The Church Times is usually pretty deferential to the leadership of the Church of England, but this time its leader article excoriates all 118 of its bishops for their joint statement about Brexit.
At my local Philosophy in Pubs group we were recently discussing the difference between lying and bullshit. Lying, we thought, is when the speaker knows his or her statements are not true. Bullshit is when the speaker is expected to say something, and is more concerned to perform as expected than to speak accurately. This post asks: is the bishops’ statement bullshit? I would prefer to think not, as I know and respect some of them. But I think it is.
‘Right now, we are ignoring natural climate solutions,’ Greta Thunberg declares. ‘We spend 1,000 times more on global fossil fuel subsidies than on nature-based solutions.’
A year after the scientific community told us we have 12 years to stop destroying the planet, governments are still carrying on as before. The idea of a Green New Deal is becoming more popular, but it’s not as though governments across the world are adopting it. We know we need to change, and quickly. Why isn’t it happening? This post reflects on our underlying presuppositions about it.
‘Parliament surrenders to the EU’, declares the front page headline of Wednesday’s Daily Express, adding underneath ‘On another shameful day in our so-called democracy rebel MPs vote to betray Brexit’.
The Daily Express purports to be a newspaper, but there is no news in this: it is pure propaganda. This post looks at one necessary condition of democracy: reliable information accessible to voters.
When you give a luncheon or a dinner, do not invite your friends or your brothers or your relatives or rich neighbours, in case they may invite you in return, and you would be repaid. But when you give a banquet, invite the poor, the crippled, the lame, and the blind. And you will be blessed, because they cannot repay you.
So said Jesus, at dinner, to the person who had invited him. This post will explain why Jesus behaved so outrageously. It is a sermon based on the lectionary reading for 1st September, Luke 14:1,7-14.
The image pictured here is the logo of Gun Central, one of the big USA corporations selling guns. After the two recent mass shootings, gun sales went up.
The Christian imagery is in your face: the shining white cross of the T, the biblical reference Luke 22:36 (where Jesus said ‘The one who has no sword must sell his cloak and buy one’.) The website heading shows a USA flag, ‘God bless America’, and a quotation from Psalm 33:12 (NIV): ‘Blessed is the nation whose God is the Lord, the people he chose for his inheritance’. To non-American Christians, wrapping up the promotion of guns in Christian rhetoric is astonishing, and arguably blasphemous.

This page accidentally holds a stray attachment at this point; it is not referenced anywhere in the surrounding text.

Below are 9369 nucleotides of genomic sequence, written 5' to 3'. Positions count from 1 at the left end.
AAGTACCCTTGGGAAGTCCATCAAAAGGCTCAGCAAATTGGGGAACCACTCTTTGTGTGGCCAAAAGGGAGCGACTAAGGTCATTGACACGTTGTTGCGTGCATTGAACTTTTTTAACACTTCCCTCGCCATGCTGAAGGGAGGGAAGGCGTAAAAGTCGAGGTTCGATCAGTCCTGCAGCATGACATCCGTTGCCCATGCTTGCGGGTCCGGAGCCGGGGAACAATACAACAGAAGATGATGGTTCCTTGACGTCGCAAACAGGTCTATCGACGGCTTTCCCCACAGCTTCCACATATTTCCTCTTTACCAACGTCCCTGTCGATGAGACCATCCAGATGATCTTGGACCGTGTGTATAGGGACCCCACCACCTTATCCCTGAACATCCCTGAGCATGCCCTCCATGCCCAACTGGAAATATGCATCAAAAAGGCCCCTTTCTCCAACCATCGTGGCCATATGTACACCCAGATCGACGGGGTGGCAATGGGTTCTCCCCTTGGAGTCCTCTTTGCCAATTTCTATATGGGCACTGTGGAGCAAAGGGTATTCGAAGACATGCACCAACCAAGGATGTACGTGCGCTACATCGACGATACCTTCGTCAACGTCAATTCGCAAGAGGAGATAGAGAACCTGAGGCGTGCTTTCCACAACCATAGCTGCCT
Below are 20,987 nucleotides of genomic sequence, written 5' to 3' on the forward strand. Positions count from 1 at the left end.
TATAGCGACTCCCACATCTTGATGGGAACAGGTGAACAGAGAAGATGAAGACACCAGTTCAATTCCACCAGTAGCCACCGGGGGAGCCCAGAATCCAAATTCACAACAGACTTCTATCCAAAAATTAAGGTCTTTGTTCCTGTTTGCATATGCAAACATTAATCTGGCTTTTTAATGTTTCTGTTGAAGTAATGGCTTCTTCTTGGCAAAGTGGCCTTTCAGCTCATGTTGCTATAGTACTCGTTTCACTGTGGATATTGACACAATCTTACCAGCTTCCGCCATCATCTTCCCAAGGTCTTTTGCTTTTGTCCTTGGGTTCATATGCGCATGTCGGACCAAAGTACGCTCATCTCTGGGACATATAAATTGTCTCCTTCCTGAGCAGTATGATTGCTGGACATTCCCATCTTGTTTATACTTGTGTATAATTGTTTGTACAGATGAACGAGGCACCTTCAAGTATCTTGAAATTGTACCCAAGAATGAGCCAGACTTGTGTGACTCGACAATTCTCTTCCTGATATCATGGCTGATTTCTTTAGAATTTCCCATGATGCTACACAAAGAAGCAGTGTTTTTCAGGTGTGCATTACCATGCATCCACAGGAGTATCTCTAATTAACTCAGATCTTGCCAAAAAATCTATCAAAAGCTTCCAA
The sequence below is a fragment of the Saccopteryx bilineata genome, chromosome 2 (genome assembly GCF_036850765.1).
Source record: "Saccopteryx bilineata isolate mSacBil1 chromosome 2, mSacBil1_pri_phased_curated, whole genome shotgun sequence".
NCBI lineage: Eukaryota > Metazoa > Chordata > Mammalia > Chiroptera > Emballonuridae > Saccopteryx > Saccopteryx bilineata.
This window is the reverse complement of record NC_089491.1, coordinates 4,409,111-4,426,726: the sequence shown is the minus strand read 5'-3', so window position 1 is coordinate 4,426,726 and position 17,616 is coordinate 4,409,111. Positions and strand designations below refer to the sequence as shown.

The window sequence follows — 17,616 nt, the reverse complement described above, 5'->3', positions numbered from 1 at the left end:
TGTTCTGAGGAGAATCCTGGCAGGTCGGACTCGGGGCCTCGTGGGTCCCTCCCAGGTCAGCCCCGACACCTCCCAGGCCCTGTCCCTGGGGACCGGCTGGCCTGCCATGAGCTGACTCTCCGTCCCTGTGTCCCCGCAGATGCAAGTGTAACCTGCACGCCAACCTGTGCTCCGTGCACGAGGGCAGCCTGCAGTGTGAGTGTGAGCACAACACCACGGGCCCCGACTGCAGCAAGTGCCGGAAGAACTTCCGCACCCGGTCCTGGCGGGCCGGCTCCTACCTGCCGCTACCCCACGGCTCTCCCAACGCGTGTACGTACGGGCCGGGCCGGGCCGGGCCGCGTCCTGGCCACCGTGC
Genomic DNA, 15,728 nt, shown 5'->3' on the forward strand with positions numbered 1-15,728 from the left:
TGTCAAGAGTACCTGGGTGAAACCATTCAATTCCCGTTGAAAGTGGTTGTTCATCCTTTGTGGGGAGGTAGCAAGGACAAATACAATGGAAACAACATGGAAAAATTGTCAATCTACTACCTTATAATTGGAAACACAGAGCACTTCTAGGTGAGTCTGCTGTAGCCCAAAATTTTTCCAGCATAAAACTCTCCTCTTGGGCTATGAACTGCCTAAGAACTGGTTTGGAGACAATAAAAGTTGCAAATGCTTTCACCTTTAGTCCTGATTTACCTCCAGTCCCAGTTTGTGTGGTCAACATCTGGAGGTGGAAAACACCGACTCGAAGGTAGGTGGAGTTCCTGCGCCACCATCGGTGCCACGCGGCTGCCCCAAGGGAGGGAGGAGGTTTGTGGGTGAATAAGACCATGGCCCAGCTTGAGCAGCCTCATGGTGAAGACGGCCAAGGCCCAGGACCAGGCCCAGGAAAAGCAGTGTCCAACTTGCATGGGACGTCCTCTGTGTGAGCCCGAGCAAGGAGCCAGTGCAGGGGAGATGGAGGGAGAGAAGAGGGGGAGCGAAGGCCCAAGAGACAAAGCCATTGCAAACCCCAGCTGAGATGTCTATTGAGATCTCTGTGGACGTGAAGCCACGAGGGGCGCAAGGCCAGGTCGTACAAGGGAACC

Competitiveness is supposed to oil the wheels of a successful economy, we keep hearing.
Yet Christianity, like most faith traditions, stresses the importance of cooperation. Competitiveness is all very well for those who win the competitions, but not for those who lose them; and God cares for the losers just as much as the winners. This post cites a speech made by Boris Johnson in favour of competitiveness a few years ago. Since he’s now our Prime Minister, it may be of interest. I shall argue against it from a Christian perspective.
Volcanoes, earthquakes and tsunamis make people more religious according to a study reported by Adam Becket in today’s Church Times. Why? Is it because ‘religious coping provides a stable reason for why people believe in God’?
This explanation is religiously neutral: it tells us belief in God is psychologically helpful, regardless of whether it is true. This post suggests that believers can make stronger claims.
Through the centuries Jesus has been described in many different ways. They can’t all be correct.
Jesus scholars have been looking at all the evidence to puzzle out the truth.
This series of talks will describe the latest research.
Sundays at St Brides, Percy St, Liverpool L8 7LT.
10.0 am, within the context of a church service. All welcome.
4th August: Jesus and the crises of 1st century Galilee
11th August: What Jesus taught
18th August: How Jesus healed
25th August: Why they crucified Jesus
Christian basics from a liberal and progressive perspective
Drawing on liberal and progressive insights from the Christian tradition and the best of modern knowledge. The aim is that participants will be helped to develop an understanding of Christianity which they find both credible and helpful, without being told what to believe.
We are planning eight sessions spread over September, October and November. Because we think there is much need for courses like this, we hope for constructive feedback which will help us develop the course for use by others.
Each session is to last about 30 minutes. It will begin at 11.15 am in the Church Hall at St Michael in the City, Upper Pitt Street, L1 5DB. We aim to include time for participants to reflect on their own questions and experiences; a short video or talk; and a sharing of thoughts. It will then be followed by a service in the church. You will be welcome at any or all of them.